Villa Carpegna was located in a rather remote location far from the main itineraries of Rome; this explains why it did not attract the interest of painters or engravers. In the XIXth century its gardens were modified to adapt them to patterns in fashion at the time; in the XXth century the property was sold and divided up; this led to not properly maintaining the series of fountains which from the back of the main casino crossed a small valley and ended in a nymphaeum. In 1981 the City of Rome acquired the casino and a minor part of the gardens, but it has been unable to restore the fountains and their decoration.

Villa Carpegna

Casale di S. Pio V

(left) Entrance along Via Aurelia Antica; (right) alley leading to the main building

Pope Pius V built in the open countryside behind the Vatican walls a residence where he often went to rest. It was most likely designed by the Florentine architect Nanni di Baccio Bigio.

Main courtyard and its well

At the end of the XIXth century Casale di S. Pio V became (and still is) a house for the blind; this required several modifications to the building; nonetheless the main courtyard retains the original design.


The Walls between Porta Pertusa and Porta Angelica

(left-above) Coat of arms of Pope Pius IV; (left-below) coat of arms of Pope Pius V; (centre) coat of arms of Pope Gregory XVI; (right) coat of arms of Pope Paul III

In addition to many coats of arms of Popes Pius IV and Pius V, the Renaissance walls betwen Porta Pertusa and Porta Angelica retain many coats of arms of Pope Gregory XVI who raised the height of the walls. The last bastion before Porta Angelica was designed by Michelangelo and it was decorated with a gigantic coat of arms of Pope Paul III, which is very similar to that at Bastione del Sangallo.
The image used as background for this page shows a "posterula", a small opening in the walls near Porta Pertusa.

(left) Walls near Porta Pertusa; (centre) 1932 entrance to
Musei Vaticani by Giuseppe Momo; (right) detail of the 2000 entrance with the coat of arms of Pope John Paul II by Cecco Bonanotte

Excerpts from Giuseppe Vasi 1761 Itinerary related to this page:


Porta Pertusa
Nel più alto del colle Vaticano siede questa porta, la quale serviva solamente per comodo della Corte Pontificia, perchè nel giardino Pontificio corrisponde, e non nella Città. Prese un tal nome per l'antica sua piccolezza, ma Leone X. la ornò con buona architettura; resta però ancora chiusa e senza alcun uso. Appresso a questa si vedono le torri con le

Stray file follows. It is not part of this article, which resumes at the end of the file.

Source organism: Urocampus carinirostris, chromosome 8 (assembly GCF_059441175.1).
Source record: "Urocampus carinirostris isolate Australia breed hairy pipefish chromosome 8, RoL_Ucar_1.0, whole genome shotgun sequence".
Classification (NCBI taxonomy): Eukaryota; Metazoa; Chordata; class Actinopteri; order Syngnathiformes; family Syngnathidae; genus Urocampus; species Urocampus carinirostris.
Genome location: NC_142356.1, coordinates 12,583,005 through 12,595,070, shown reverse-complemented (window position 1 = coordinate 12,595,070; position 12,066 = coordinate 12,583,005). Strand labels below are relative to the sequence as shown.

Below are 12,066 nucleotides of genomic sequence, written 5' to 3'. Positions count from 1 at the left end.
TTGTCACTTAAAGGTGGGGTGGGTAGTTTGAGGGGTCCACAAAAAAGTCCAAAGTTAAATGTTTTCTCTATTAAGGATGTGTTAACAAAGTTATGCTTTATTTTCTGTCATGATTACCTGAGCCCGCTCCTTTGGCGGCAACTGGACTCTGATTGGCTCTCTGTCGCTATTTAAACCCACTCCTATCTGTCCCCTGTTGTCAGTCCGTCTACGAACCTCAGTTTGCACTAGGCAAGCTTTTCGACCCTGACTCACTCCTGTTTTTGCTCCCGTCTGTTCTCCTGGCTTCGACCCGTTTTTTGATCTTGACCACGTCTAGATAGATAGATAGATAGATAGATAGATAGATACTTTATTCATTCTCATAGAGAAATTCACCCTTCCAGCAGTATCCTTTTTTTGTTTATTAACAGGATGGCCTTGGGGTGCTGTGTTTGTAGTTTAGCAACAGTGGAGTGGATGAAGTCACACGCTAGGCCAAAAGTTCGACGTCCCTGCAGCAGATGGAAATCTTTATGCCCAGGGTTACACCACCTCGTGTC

Mura della città Leonina
Dal Pontefice s. Leone IV. fu cinto il Vaticano di mura e di torri, allora quando nell'an. 849. ebbe notizia, che dall'Affrica venivano i Saracini con una poderosa armata in danno di quest'Alma Città; onde sollecito ristaurò le antiche mura, e rinforzò le porte con nuove torri, facendo venire da tutto lo Stato Ecclesiastico operarj: e perchè la basilica Vaticana e li molti ospizj , e spedali restavano esposti agli insulti delle nazioni barbare, perchè fuori della Città, con animo grande cominciò a cingere tutto quel vasto sito di forti mura, sopra le quali egli molto vigilante e sollecito scorreva or per una parte, ed ora per un'altra, acciò l'opera si finisse presto e bene, non distogliendolo nè freddo, nè vento, nè pioggia, ne caldo. Dipoi impiegandovi i Saracini fatti prigioni nella sconfitta data loro nella spiaggia di Ostia, e col lavoro di 4. anni compì la grande opera formando una nuova Città, che dal suo fondatore si disse Leonina. Il medesimo Papa per lo stabilimento di essa ordinò, che tutti i Vescovi , Preti, Diaconi, e Chierici della Chiesa Romana, posciachè si fossero cantate le Litanie, e il Salterio, girassero seco insieme con Inni, e Cantici spi rituali intorno alle nuove mura, cori piedi scalzi, e con cenere in capo. Oltre a ciò ordinò che i Cardinali, e Vescovi facessero l'aqua benedetta, e nel passare aspergessero con essa le dette muraglie. E dopo il medesimo s. Pontefice recitò con lacrime, e sospiri sopra le istesse mura tre orazioni; una sopra la porta verso s. Pellegrino, l'altra sopra la porta Castello, e la terza sopra quella di san Spirito. Dopo di che il Papa con tutto il Clero, e Baronìa di Roma, andò processionalmente alla basilica di s. Pietro, recitando orazioni e laudi, e poi celebrò la Messa solenne per la salute del popolo, e conservazione della Città; il che successe il dì 27. Giugno dell' ottavo anno del suo Pontificato.

Next plate in Book 1: Porta Angelica
Next step in Day 8 itinerary: Giardino Pontificio